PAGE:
The Scientific Mind: Ever Searching, Never Certain

Leonard N. Ezegbunam

Abstract


This article examines the nature of scientific thought and looks at how "the scientific method" has propelled mankind's understanding of natural phenomena from the embryonic metaphysics to the present-day quantum and plasma physics. The scientific mind is always in search of ways to improve the present knowledge about nature, and is never satisfied that the present knowledge is "the truth, the whole truth and nothing but the truth".

"Science is grounded on a firm foundation of doubt" - Don Cupitt.

"The moderns have subjected the phenomena of nature to the laws of mathematics" - Isaac Newton.

The scholastic adage, "all men by nature desire to know" has driven philosophers, from as far back as the Aristotelian era, to ponder the question "what are the conditions of knowing?", Or, simply put "how do you know that you know something?” Under what conditions can something be called knowledge?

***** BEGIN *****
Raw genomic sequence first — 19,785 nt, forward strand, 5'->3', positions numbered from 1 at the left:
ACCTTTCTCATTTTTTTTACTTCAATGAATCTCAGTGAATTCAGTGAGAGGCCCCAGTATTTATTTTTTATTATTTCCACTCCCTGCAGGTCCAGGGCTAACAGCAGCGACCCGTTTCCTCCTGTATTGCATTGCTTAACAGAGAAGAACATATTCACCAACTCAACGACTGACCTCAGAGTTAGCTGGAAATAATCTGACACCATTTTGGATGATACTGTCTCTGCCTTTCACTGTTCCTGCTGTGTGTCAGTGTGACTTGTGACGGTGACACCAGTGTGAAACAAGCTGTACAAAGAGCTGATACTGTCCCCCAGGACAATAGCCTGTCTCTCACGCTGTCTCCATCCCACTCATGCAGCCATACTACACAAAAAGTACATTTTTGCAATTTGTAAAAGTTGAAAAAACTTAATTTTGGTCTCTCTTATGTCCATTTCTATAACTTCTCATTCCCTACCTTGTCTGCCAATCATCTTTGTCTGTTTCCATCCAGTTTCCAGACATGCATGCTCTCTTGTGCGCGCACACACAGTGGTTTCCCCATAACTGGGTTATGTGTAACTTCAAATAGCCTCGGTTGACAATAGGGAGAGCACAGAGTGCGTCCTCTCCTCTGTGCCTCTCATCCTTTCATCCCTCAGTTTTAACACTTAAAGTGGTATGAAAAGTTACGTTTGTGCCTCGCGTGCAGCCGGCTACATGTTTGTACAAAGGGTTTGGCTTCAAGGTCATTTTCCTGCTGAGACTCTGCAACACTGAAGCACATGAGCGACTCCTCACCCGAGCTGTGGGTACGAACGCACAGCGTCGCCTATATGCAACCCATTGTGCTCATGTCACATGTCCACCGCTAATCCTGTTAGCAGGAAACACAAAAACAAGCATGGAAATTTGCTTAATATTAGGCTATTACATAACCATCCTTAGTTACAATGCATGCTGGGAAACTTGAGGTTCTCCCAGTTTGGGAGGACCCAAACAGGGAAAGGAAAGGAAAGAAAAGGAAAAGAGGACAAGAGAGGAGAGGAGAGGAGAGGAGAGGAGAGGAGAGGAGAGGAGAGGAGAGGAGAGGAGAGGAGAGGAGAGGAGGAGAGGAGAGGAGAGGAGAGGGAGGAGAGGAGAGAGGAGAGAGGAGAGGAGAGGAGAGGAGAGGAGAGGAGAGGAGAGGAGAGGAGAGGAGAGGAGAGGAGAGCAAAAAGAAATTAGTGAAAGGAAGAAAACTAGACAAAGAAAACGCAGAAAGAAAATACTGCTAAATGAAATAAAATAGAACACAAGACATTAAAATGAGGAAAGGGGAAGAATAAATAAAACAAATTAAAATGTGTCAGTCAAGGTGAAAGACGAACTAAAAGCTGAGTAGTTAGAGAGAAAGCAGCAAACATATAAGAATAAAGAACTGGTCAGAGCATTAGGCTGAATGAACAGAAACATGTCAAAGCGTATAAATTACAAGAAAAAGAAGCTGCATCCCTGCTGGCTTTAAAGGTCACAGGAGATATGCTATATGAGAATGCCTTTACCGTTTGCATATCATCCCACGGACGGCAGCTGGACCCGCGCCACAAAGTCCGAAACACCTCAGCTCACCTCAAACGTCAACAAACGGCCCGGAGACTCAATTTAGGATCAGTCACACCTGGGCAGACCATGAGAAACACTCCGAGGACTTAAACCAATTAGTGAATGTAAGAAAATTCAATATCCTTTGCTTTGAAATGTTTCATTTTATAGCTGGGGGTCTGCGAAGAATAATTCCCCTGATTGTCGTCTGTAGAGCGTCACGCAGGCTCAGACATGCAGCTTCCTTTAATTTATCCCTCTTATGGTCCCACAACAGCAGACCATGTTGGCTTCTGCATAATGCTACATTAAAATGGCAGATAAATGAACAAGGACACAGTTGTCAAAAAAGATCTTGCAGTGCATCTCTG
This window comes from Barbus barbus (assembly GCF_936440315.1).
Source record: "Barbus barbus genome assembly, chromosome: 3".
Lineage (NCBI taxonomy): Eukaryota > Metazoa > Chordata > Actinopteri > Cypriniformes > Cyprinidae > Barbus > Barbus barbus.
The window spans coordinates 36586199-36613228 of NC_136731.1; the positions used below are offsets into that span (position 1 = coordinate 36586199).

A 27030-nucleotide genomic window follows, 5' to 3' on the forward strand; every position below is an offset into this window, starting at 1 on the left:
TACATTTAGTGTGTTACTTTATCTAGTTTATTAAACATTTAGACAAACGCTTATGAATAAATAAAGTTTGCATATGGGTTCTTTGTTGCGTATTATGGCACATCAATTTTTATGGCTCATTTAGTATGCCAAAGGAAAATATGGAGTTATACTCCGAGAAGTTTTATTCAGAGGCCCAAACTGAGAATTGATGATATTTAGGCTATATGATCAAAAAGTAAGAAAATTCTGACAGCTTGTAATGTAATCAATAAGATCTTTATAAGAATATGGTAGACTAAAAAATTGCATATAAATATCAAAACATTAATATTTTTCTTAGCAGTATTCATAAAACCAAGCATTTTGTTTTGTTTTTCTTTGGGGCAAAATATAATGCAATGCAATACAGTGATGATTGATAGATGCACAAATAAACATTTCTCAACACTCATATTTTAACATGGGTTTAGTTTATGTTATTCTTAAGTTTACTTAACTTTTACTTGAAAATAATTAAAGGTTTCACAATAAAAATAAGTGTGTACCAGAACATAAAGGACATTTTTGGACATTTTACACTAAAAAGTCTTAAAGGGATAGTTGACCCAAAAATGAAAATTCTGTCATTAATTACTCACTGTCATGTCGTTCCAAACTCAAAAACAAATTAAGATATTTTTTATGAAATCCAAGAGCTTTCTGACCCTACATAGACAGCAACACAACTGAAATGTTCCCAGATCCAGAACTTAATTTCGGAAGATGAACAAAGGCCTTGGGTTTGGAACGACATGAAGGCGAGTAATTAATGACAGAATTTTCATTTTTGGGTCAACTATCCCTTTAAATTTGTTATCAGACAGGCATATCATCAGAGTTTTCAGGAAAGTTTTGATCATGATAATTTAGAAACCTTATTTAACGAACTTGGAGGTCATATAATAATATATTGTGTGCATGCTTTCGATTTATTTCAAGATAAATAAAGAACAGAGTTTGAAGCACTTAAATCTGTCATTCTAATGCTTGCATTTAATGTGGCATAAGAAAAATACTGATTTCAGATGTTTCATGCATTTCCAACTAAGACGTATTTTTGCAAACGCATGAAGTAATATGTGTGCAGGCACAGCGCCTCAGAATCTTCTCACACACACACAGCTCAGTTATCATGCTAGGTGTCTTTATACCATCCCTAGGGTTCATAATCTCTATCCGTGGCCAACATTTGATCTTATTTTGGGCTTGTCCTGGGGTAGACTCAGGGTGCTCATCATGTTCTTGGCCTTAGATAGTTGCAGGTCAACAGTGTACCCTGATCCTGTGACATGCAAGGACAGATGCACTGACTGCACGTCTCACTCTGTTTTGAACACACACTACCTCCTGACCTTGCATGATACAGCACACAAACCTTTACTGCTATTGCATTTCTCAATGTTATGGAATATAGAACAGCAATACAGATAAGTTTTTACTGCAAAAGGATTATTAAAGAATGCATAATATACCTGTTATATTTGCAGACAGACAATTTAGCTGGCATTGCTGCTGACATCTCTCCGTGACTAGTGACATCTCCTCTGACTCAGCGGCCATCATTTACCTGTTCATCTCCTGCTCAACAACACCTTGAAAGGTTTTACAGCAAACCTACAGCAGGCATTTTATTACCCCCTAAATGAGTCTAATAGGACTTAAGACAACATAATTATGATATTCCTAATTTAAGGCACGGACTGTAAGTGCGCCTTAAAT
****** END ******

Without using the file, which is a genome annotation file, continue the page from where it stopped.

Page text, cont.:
Keywords


Teaching; Physics

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References


Barkow, B. (1990). The history of science. In I. Crofton (Ed.), The Guinness encyclopedia. Guinness World Records Limited.

Brownhill, R. (1983). Education and the nature of knowledge. Croom Helm.

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Salem, A. (1984, October 8-12). Opening address. International Conference on Physics for Development, International Centre for Theoretical Physics, Trieste, Italy.

Stein, P. K. (1964). Measurement engineering Vol. I.: Basic principles. (3rd ed.). Stein Engineering Services.




DOI: http://dx.doi.org/10.15362/ijbs.v6i0.12

Copyright (c) 1994 L. N. Ezegbunam